Dos and Don’ts of Starbucks and Costa

November 8, 2016

Love it or loathe it, coffee shop culture is here to stay. And from experience, rugby players tend to be in the “love it” camp. Coffee shops seem to have taken over many high streets, be they artisanal hipster joints or your boggo standard chain. The majority of us, however, will get a lot of our caffeine fix from one of the big two, Costa and Starbucks.

But when you visit one of these places, have you ever wondered just exactly what you’re drinking and eating, and what the healthiest choices are?

Starbucks has recently come under fire from nutrition groups and even its own workers unions for offering drinks that are high in calories, fat and sugar.

While Starbucks nutrition facts can be found online, they are not something that the company is too keen to discuss.

Published Starbucks nutrition facts would shock many of the company’s regular customers.

Consider the following:

The hugely popular Grande Latte contains 260 caloriesThe Grande White Mocha has 510 calories and 24 grams of fat, while something more outlandish like a Venti Banana Coconut Frappuccino contains 730 calories, 170 more than a McDonald’s Big Mac!

Frappuccino's are deadly for the wasitlineIn fact, the Centre for Science in the Public Interest in the US claims that drinking one large Frappuccino is the equivalent of consuming two Quarter Pounder burgers from McDonald’s. WTF!

Considering the public scrutiny McDonald’s has undergone in recent years for its menu choices, these Starbucks nutrition facts have gone relatively under the radar. 

The company’s food offerings don’t fare much better in terms of their nutritional content.

Their popular Cranberry Bliss Bar contains 18 grams of fat, their Espresso Brownie has 21 grams of fat, and their Butterscotch Pecan Scone weighs in at 520 calories and 27 grams of fat.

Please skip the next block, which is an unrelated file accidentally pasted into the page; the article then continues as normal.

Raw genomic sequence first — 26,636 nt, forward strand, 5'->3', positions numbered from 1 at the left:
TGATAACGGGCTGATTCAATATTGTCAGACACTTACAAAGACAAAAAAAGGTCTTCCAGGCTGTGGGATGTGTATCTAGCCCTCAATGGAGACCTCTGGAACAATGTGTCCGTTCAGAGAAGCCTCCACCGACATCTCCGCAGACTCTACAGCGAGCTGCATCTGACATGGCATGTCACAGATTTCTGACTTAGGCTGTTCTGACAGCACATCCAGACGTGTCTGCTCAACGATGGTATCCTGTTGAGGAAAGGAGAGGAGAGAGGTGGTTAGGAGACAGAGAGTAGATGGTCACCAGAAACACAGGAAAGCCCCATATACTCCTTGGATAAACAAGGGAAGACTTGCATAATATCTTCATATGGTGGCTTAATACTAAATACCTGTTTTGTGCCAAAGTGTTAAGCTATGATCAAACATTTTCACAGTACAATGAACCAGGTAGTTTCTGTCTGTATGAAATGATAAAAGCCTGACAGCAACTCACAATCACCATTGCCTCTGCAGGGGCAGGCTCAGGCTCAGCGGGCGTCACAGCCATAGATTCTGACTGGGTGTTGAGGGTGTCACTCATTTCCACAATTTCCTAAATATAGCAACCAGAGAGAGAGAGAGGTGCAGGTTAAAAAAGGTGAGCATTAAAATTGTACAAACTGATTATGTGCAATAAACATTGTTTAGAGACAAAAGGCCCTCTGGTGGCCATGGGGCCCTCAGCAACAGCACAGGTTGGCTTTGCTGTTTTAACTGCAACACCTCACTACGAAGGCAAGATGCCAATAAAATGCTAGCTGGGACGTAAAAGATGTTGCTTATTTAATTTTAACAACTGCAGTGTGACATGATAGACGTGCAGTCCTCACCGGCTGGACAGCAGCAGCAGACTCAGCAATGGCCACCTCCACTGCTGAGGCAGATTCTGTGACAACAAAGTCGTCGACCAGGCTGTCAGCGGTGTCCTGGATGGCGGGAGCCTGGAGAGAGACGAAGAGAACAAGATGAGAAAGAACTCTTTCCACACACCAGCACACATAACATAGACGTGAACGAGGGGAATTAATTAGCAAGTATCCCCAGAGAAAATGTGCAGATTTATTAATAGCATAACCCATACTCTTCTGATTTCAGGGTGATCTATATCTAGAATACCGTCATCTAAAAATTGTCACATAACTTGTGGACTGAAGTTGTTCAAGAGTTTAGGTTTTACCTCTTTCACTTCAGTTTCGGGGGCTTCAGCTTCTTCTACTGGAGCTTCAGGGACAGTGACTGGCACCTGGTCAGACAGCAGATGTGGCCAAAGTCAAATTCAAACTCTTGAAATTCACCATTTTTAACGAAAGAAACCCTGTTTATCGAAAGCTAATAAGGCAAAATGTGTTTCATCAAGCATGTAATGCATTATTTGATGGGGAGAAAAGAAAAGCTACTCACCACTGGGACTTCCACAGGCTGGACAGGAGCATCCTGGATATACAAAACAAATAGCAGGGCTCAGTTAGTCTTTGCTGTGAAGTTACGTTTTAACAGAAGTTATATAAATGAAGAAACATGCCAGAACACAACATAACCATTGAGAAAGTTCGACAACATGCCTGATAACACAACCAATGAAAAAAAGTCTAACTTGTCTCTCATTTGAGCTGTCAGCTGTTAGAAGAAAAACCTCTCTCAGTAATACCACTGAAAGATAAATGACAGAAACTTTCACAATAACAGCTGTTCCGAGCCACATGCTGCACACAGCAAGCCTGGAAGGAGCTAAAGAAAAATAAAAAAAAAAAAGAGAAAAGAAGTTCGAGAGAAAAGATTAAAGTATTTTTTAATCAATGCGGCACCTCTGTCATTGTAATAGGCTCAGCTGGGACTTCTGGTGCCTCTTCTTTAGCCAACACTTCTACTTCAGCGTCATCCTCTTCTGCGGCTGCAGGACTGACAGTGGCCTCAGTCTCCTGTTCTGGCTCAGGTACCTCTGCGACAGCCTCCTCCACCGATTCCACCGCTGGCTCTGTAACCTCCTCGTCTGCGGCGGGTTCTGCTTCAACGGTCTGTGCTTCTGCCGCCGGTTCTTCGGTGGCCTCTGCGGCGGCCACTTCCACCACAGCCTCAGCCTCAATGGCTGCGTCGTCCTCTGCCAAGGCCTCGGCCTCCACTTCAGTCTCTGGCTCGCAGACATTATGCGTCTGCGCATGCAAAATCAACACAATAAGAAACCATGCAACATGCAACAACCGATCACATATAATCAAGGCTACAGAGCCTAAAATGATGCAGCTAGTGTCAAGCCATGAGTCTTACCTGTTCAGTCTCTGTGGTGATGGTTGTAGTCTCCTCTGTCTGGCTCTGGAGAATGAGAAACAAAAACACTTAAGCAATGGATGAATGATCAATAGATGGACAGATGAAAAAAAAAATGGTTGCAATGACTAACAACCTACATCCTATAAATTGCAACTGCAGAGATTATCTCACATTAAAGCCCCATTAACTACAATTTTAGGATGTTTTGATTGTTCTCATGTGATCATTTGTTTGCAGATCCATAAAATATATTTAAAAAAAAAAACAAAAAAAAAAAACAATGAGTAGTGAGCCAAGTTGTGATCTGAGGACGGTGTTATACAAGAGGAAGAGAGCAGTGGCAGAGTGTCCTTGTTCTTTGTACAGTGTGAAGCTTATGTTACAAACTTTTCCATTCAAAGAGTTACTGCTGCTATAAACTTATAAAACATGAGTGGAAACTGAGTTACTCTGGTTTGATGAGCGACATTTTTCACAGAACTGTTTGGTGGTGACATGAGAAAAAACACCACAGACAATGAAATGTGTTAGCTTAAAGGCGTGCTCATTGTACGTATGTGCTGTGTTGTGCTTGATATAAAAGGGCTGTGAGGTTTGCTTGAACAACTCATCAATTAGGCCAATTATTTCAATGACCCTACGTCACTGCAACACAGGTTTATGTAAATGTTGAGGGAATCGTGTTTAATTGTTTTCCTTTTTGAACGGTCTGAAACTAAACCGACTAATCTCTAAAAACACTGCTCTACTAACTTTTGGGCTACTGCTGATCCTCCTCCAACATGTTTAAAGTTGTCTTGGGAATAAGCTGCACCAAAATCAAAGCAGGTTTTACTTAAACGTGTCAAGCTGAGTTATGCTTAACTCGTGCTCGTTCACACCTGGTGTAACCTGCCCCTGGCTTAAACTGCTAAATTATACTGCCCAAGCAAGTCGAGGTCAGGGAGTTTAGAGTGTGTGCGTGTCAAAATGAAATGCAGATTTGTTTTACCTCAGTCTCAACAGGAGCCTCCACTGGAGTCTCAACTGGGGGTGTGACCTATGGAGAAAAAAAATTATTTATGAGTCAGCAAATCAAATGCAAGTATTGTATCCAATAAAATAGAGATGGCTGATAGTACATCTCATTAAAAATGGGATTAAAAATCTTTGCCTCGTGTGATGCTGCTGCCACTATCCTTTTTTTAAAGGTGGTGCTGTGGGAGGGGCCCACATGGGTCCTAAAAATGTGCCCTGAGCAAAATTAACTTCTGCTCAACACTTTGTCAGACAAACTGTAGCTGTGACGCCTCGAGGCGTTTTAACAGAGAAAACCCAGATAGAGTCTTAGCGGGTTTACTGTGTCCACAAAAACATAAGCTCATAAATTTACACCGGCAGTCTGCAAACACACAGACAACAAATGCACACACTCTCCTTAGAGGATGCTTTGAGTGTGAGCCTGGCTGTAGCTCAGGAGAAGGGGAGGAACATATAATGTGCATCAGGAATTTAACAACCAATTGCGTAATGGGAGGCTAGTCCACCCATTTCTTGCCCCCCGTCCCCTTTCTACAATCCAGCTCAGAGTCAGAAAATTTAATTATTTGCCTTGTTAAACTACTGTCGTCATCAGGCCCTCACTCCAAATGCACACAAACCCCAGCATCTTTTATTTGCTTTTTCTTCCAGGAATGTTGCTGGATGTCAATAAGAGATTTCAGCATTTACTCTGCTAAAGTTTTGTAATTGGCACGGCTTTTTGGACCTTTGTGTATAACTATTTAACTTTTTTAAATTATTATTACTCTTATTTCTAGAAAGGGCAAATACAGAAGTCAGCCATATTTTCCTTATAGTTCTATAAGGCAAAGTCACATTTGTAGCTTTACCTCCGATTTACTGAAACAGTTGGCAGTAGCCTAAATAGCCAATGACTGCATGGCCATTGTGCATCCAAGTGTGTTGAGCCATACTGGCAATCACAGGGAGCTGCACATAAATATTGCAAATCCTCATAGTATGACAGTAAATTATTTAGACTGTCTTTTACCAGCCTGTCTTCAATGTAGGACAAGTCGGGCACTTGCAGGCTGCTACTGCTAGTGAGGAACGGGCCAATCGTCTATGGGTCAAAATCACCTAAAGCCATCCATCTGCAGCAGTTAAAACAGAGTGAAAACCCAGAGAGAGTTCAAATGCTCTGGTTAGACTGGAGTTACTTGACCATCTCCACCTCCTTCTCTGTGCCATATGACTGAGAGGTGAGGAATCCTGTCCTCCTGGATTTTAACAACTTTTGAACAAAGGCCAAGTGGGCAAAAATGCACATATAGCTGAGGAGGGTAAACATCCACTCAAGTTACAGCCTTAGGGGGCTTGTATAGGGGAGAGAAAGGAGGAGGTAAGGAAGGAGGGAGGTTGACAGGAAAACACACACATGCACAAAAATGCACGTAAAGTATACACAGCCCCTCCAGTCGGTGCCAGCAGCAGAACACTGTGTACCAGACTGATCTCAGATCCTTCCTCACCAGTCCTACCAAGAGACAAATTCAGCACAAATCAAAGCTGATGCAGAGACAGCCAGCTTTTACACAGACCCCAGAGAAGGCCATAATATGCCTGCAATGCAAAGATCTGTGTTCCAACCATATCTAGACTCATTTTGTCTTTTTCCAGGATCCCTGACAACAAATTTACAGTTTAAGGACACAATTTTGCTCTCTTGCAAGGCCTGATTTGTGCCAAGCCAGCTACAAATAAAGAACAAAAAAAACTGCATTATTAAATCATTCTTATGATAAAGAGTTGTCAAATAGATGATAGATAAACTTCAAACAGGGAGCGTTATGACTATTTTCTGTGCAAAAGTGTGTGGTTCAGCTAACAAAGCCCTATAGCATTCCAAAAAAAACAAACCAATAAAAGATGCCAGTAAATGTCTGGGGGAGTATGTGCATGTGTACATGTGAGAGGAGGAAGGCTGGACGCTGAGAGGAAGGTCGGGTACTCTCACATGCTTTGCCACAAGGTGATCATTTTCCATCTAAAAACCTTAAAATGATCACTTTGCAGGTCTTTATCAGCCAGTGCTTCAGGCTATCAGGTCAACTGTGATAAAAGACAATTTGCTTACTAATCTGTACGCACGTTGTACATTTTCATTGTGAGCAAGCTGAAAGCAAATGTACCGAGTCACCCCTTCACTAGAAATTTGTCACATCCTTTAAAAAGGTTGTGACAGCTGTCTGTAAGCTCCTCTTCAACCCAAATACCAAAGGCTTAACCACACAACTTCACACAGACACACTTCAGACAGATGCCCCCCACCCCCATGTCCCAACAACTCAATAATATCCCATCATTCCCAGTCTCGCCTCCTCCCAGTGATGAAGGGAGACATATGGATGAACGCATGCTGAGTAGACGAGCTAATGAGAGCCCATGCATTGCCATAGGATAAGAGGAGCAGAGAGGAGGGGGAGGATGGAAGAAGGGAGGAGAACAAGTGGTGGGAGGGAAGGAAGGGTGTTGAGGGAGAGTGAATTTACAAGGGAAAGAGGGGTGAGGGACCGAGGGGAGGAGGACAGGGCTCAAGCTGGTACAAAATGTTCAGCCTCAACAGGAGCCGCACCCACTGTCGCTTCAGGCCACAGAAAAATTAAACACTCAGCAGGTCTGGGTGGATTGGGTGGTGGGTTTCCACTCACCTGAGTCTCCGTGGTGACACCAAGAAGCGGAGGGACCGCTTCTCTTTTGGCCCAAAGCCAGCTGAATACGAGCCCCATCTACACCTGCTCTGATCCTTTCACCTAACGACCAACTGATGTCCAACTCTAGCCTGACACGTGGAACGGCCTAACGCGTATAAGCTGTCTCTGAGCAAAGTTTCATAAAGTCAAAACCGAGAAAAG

It is no wonder then that Starbucks nutritional facts aren’t on public display in stores.

Would you still order a ‘light breakfast’ of a Grande Chai Latte and Blueberry Scone if you knew what it contained? 

But, Starbucks nutrition facts aren’t all bad. With the option to order low fat milk, no whipped cream and a smaller size, not every drink is guaranteed to add to your waistline.

The Caffe Americano has just 16 calories and the Cappuccino with low-fat milk has only 135 calories.

The company also offers soy-based drinks, which can benefit your health.

But, these are often not listed on the menu and require the customer to specifically ask for them.

Thus, the important thing is to be aware as a relatively health conscious rugby player is to know what your options are and know what you’re putting into your body.

The same advice goes largely for Costa.

Be sensible when ordering your coffee and try to stay away from anything with whipped cream or added syrup.

As for the food on offer at Costa, again this largely comes down to common sense but even I, as a self-confessed fat git, am surprised by how much fat and calories are contained in their cakey treats.

Go for pretty much any of their standard muffins or tray bakes and you’ll be taking on around 500 largely useless calories and up to 30g of fat.

Meanwhile, if you do need to grab lunch on the go from Costa, your very best bet is something like the Chicken and Roast Red Pepper Panini, which has just 7.6g of fat.

Compare that with a Mozzarella and Tomato Panini, which has 18.1g of fat. I know what you’re thinking - 'but cheese tastes so good!'

Agreed, but it is still good to keep in mind these large variations as they can make all the difference if you are trying to get or stay lean.

Ultimately, we all love coffee, but it is worthwhile being aware of how the calories in the lattes and cappuccinos (cappucini?) we drink can mount up, particularly when matched with “just a little treat”.

One to AvoidThe overall advice would be to keep it simple - order the smallest size of coffee with either full fat or semi-skimmed milk, avoid all the crappy whipped cream and syrups and, if you do need something sweet to go along with it, try to opt for something like the Costa Fruity Flapjack.

It still contains 15.7g of fat and of course is laden with sugar but you will be putting at least some useful fuel into your body via the oats and the fruit.

And if you are getting lunch in Starbucks or Costa, primarily we would advise re-thinking your choice but, if you must grab a sandwich, mind the cheese!


You must register and login to comment.

Comments (0)